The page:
Munduruku Leaders Voice Opposition to Belo Monte Dam in Letter

June 18, 2013

On June 4, 2013, 144 Munduruku Indians boarded Brazilian Air Force Planes in Altamira en route to Brasilia to attend talks with the government to address a week-long occupation of the contentious Belo Monte dam on the Xingu River. Amazonian Indians from the Munduruku along with those from the Juruna, Kayapo, Xipaya, Kuruaya, Asurini, Parakana, and Arara tribes have bonded together to occupy the main construction site of the Belo Monte hydroelectric dam—a dam costing $14 billion and projected to be the third largest dam in the world. Flooding from the dam raises environmental concerns ranging from ecosystem destruction to deforestation. These concerns accompany the Brazilian government’s estimate of the displacement of some 16,000 people, a number that some nongovernmental organizations have estimated closer to 40,000—many of which would be Indigenous Peoples.

Upon arriving at the Planalto Palace in Brasilia, the Munduruku Indians passed through metal detectors on their way to meet with the secretary general of the presidency, Gilberto Carvalho. These talks were meant to address the Belo Monte dam occupation and further diffuse tensions between Dilma Rousseff’s government and Indigenous groups rising due to the government’s plans to build more hydroelectric dams in the Amazon. The Munduruku who live largely along the Tapajos River want the government to shelve dam projects along the Tapajos, Xingu, and Teles Pires Rivers.

The Munduruku leadership released a letter on June 8, 2013, translated by anthropologist Glenn H. Shepard, outlining some of their history, mythology, relationships to sacred territories, and inextricable connection to the world around them. They begin, “The Munduruku are the most numerous indigenous people of the southern part of Pará state, currently they are 12,000 individuals.” They speak of their shamans’ knowledge and the balance kept between man and nature:

We know how the law of nature works through the teachings of the ancients and how we should respect nature. And animals also contribute because they teach us things that we don't know, and we can interpret the messages they transmit to us: this is very important. For this reason we respect them and they also respect us, this is how we live in harmony with nature. The animals teach us, they warn us of dangers that are about to happen, whether good things or bad. Non-Indians say these are just superstitions but for is it is real. Those who disrespect nature, they will have to suffer the due consequences of their actions. You should not play with nature: for us, this is very dangerous, and that is why we respect it. All animals have caretakers, thus, they have mother-spirits, whether fish, or forest animals, birds, plants, fire, earth, wind, waters, even spirit beings, they all have lives. They need to be respected and they are sacred. We have sacred places along our Tapajós river and we, the Munduruku, do not disturb these places.”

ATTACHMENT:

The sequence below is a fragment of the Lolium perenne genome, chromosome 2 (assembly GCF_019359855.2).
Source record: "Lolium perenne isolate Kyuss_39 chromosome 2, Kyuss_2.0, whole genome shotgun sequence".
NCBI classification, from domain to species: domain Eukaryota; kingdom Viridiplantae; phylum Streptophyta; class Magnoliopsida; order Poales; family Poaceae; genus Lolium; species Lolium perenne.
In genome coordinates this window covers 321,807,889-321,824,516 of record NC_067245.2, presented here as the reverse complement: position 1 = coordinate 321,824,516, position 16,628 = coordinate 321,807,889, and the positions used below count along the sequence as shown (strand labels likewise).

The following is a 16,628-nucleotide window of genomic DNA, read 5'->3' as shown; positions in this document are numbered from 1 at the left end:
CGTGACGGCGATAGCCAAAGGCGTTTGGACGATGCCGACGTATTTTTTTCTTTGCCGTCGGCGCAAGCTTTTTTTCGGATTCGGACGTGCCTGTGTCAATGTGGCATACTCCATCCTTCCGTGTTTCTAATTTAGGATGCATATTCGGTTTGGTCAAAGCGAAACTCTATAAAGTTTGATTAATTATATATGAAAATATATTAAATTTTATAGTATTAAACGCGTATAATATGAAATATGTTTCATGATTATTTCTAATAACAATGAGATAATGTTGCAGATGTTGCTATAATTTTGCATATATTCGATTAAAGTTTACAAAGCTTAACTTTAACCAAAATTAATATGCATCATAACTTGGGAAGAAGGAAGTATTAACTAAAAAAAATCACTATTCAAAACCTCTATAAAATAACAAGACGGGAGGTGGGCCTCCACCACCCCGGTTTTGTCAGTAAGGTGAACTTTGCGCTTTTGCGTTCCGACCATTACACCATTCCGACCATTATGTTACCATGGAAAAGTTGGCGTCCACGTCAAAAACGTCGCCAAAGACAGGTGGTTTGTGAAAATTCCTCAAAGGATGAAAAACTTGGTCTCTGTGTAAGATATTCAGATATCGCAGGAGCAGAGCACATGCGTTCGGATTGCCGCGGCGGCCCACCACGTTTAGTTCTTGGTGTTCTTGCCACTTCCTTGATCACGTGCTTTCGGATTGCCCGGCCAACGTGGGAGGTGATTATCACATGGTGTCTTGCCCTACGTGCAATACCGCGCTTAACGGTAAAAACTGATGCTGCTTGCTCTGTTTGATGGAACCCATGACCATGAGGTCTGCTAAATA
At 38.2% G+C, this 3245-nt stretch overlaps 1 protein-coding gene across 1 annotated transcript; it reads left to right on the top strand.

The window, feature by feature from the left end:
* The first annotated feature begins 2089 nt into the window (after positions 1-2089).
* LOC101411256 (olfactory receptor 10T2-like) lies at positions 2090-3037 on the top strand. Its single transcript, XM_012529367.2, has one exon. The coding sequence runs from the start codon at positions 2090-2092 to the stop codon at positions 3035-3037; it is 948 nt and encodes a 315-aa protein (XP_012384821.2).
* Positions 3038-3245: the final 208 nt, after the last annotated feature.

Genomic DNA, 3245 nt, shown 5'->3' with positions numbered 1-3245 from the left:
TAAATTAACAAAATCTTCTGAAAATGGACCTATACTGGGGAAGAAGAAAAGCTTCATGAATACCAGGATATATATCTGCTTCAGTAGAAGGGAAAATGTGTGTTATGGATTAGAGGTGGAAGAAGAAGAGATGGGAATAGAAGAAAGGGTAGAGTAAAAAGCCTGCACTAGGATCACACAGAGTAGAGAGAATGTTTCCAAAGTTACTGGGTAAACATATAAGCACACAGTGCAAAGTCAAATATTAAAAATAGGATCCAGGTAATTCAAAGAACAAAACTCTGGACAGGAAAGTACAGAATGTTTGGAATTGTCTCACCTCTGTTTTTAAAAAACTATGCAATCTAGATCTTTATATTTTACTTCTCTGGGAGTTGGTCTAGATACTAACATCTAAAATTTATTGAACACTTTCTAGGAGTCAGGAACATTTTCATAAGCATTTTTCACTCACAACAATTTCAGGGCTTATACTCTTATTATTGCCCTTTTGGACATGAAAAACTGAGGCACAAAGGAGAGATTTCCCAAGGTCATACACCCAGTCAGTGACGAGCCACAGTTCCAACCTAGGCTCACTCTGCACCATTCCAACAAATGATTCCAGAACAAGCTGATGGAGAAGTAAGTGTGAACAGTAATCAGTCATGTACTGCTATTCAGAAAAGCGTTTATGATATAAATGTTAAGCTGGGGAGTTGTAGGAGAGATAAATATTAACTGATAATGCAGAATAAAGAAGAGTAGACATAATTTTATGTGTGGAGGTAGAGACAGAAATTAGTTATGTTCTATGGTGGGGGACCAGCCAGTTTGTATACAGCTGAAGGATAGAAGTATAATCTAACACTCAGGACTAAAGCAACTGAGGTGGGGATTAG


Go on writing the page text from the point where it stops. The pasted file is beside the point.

The Munduruku leaders continue:

All Munduruku possess knowledge that they guard within themselves. This knowledge was passed along orally by the ancestors in order that cultural values and ancient knowledge not disappear. All old people are bestowed with knowledge, and for the young to acquire this knowledge they must rigorously obey Munduruku rules: nothing is impossible when you want to achieve perfection. We know when people lie, when they want to deceive us, when people are cunning, ambitious and greedy. We know about their underlying motivations, their economic interests: they have no love for life. Because we have love for people, we know how to respect others, how to share, for us there is no such thing as poverty, we are all equal, we know how to divide with those who have not. There are no rich or poor within our indigenous society, we do not favor some over others and much less discriminate. In our world such things do not exist, just love, respect, peace, humility, sincerity. We live happy without money, without mansions to live in, without material goods. Life is more important, money doesn't bring us happiness, only disgrace. When we have money, we forget about our relatives, we become egotistical, we don't care about anyone else. Thus begins the disrespect for other people, we become individualists. When we say we don't depend on anyone else, it is pure folly. Money is a curse, it makes us forget to look at ourselves and at others. People don't have time for their families, they only care about their job, their pastimes. They get stressed, they get worried, they don't sleep well, then can't maintain a dialog with their family. It is because they forget about those closest to them, those dear to them, they only care about their business. When we stop to think, we begin to look inside ourselves and this makes us open our eyes and begin to see what's right in front of us, and this brings peace to our spirit, this is very satisfying. We, the Munduruku, this is how we are: we value that which is around us.”